Ruffin Rodrigue Jr. loved greeting friends — and strangers alike — with a large smile and bear hug.
Former LSU star pitcher Ronnie Rantz found that out when he arrived on the Baton Rouge campus as a true freshman in the fall of 1990. A few days after settling into his dorm, Rantz met the star larger-than-life offensive lineman.
“I was walking in Broussard Hall and he saw me and came up to me,” recalled Rantz, who now serves as the Louisiana Sports Hall of Fame Foundation President. “Ruffin said, “hey welcome to the team.” I had to tell him that I didn’t play football and that I was there to play baseball. With a big smile on his face he came up and hugged me and said, ‘well damn, I was hoping that you would play football because we need some help.”
The owner of Ruffino’s in Baton Rouge and Ruffino’s on the River in Lafayette died unexpectedly from a heart attack on Tuesday. Rodrigue was 53 years old.
“The heart Ruffin Rodrigue showed to all, every day, was incredible,” Bumper to Bumper Sports host Ben Love said of the man who was a regular show guest and later became a friend. “Watching that left a mark on me. My heart breaks for his family, and I’m fortunate our paths crossed.”
“He was just a great guy,” friend and football analyst Mike Detillier said. “We had some good times and even better conversations. He always had a big smile and such a positive attitude toward life.”
The Thibodaux native seemed destined to follow in the footsteps of his father Ruffin Rodrigue Sr. who played football at LSU from 1962 to 1964 and earned All-Southeastern Conference honors twice.
After graduating from Thibodaux High School, Rodrigue Jr. would go on to become a four-year letterman at LSU from 1986-1989, earning All-Southeastern Conference honors and helping the Tigers to an SEC Championship in 1986, a co-championship in 1988 and three bowl game appearances.
“He was a tough Bayou guy,” Detillier said. “He was an outstanding football player at Thibodaux High School and LSU, just like his dad.”
Rodrigue graduated in the spring of 1990 with a degree in marketing and then pursued professional football — playing for the World League of American Football until an injury ended his career.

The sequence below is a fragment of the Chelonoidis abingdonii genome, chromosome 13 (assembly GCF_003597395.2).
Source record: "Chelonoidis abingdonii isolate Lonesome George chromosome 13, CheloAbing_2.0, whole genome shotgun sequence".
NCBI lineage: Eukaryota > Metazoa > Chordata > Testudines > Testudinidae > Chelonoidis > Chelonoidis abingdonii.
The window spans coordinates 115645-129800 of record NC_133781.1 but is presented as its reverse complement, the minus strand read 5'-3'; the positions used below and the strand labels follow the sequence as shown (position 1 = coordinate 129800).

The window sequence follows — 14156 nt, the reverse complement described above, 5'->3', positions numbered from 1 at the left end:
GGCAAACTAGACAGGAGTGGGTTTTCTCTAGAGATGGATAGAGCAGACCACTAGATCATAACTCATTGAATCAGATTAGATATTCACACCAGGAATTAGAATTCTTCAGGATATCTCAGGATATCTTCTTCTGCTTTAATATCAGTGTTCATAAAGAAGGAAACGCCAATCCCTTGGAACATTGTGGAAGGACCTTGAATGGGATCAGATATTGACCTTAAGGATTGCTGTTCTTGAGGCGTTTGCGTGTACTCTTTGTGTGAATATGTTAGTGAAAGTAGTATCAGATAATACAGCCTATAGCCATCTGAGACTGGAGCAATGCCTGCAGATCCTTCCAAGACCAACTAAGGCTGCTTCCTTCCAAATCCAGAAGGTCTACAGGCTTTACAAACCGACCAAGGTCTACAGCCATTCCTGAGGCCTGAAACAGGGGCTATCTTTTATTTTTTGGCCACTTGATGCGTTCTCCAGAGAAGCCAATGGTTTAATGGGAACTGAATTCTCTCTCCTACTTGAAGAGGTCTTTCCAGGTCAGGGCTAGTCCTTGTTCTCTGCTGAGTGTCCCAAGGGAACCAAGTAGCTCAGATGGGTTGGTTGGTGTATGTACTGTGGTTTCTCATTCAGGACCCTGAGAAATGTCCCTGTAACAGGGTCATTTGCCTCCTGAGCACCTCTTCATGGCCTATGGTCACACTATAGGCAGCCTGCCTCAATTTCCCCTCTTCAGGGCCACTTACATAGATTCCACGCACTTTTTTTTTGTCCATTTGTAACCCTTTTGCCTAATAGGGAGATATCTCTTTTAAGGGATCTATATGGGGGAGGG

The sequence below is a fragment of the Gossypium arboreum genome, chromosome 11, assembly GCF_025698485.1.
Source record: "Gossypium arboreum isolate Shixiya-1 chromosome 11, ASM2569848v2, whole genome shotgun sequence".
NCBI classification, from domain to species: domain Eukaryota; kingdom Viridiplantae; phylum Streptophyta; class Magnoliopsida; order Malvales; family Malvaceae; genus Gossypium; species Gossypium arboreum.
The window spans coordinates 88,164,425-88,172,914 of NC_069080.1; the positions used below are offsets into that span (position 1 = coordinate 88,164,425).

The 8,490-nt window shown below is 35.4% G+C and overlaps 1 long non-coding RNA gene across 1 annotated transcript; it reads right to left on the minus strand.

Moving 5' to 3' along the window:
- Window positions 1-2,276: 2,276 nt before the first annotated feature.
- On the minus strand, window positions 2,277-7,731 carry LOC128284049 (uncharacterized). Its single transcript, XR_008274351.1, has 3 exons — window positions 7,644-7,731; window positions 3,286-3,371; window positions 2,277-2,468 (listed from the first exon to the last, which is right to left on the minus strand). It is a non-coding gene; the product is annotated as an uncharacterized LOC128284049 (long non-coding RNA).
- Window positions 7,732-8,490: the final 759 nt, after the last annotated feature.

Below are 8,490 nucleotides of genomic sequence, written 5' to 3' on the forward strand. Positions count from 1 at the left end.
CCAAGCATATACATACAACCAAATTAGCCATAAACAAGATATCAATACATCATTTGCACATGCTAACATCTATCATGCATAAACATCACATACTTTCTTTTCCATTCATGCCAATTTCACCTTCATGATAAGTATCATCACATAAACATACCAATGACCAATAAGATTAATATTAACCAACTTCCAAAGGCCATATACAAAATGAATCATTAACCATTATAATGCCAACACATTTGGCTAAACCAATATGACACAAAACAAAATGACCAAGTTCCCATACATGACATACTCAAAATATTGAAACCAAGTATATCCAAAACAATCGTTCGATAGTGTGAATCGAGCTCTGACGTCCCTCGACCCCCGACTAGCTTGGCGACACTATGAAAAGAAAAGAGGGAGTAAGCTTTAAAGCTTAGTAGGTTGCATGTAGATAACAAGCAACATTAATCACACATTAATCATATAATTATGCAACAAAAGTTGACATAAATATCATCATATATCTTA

Rodrigue would work for Mockler Beverage, a Budweiser distributor in Baton Rouge, before moving over to the hospitality industry when he joined friend and mentor T.J. Moran managed DiNardo’s, an Italian-themed restaurant on Highland Road in Baton Rouge named after LSU coach Gerry DiNardo.
In 2000, Rodrigue, Moran and chef Peter Sclafani bought out DiNardo and renamed the restaurant “Ruffino’s.”
The restaurant with its Italian-Creole fusion menu and LSU memorabilia became an award-winning and immensely popular restaurant. Rodrigue would routinely come out and sing Happy Birthday in Italian to patrons.
In 2013, Rodrigue opened up a second location in Lafayette on the banks of the Vermilion River on Camellia Boulevard named “Ruffino’s on the River” and quickly established itself as one of Acadiana’s premier restaurants.Rodrigue was also known for being a champion of the hospitality industry — including most recently serving as advocate for having grants and aid given to restaurants impacted by the COVID-19 pandemic. The Louisiana Restaurant Association selected Sclafani and Rodrigue as the 2014 Restaurateurs of the Year.
“Ruffin Rodrigue began his journey with Ruffino’s in 1998 with an understanding that he wanted to create something special, and not just another restaurant,” Ruffino’s Public Relations Coordinator Blanche Gallagher wrote in a statement. “His goal was to develop a place where people could come to Celebrate Life, regardless of the occasion.”
Ruffino’s announced Wednesday that it will remain open in order to help guests with their Thanksgiving needs -– continuing to celebrate life the way Ruffin would have wanted. As of Wednesday afternoon, funeral arrangements were still being arranged.
“I am in total shock and in disbelief,” Rantz said. “I was with him two weeks ago. He had a larger than life personality. The thing he always did was that when he saw you he always gave you a big bear hug. And every time he left you he told you that he loved you. There will be a big vaccum in Baton Rouge and Lafayette, around LSU and the restaurant industry.”